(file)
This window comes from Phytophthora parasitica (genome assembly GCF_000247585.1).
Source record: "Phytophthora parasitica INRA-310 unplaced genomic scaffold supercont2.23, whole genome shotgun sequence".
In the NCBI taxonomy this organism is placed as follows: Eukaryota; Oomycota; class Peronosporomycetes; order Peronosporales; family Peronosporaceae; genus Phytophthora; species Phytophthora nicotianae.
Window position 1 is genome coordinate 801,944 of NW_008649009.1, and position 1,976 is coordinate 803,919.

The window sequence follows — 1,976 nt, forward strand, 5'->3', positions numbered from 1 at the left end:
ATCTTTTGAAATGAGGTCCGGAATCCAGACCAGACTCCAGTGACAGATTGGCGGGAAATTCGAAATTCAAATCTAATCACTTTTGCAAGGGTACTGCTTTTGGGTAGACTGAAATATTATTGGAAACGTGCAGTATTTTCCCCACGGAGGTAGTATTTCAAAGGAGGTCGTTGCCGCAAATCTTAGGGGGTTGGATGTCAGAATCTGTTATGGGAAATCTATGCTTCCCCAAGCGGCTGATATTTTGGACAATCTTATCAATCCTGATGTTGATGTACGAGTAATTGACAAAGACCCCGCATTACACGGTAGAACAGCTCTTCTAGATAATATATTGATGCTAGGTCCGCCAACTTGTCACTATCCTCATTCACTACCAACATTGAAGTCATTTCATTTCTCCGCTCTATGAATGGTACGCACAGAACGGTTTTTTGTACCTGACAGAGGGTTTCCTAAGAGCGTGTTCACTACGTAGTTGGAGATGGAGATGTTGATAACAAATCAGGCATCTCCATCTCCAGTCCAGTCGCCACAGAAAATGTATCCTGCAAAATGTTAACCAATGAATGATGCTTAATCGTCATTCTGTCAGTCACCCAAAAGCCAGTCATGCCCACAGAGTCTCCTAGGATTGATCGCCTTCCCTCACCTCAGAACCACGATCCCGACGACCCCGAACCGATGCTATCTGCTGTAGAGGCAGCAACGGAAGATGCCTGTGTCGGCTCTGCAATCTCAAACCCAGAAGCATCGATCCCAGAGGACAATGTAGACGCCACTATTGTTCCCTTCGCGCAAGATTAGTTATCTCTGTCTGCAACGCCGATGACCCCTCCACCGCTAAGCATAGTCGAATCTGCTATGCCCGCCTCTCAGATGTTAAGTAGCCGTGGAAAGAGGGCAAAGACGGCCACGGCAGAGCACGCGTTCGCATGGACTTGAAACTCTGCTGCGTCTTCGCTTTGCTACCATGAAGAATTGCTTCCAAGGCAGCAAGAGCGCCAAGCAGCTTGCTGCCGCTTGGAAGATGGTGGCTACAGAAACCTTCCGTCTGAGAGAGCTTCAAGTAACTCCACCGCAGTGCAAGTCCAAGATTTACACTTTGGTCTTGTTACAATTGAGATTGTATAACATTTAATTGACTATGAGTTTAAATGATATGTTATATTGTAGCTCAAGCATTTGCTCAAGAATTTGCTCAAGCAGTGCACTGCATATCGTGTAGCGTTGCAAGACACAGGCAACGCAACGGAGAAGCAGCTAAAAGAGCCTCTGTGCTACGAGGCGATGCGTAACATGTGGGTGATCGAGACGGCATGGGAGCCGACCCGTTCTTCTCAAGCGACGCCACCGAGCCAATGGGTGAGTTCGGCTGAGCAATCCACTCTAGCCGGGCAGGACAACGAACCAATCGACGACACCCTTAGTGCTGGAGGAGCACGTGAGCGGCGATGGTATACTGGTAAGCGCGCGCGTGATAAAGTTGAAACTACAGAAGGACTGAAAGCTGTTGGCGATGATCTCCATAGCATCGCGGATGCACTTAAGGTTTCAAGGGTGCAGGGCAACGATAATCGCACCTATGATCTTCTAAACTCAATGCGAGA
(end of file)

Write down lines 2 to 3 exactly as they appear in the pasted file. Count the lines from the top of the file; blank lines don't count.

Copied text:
Source record: "Phytophthora parasitica INRA-310 unplaced genomic scaffold supercont2.23, whole genome shotgun sequence".
In the NCBI taxonomy this organism is placed as follows: Eukaryota; Oomycota; class Peronosporomycetes; order Peronosporales; family Peronosporaceae; genus Phytophthora; species Phytophthora nicotianae.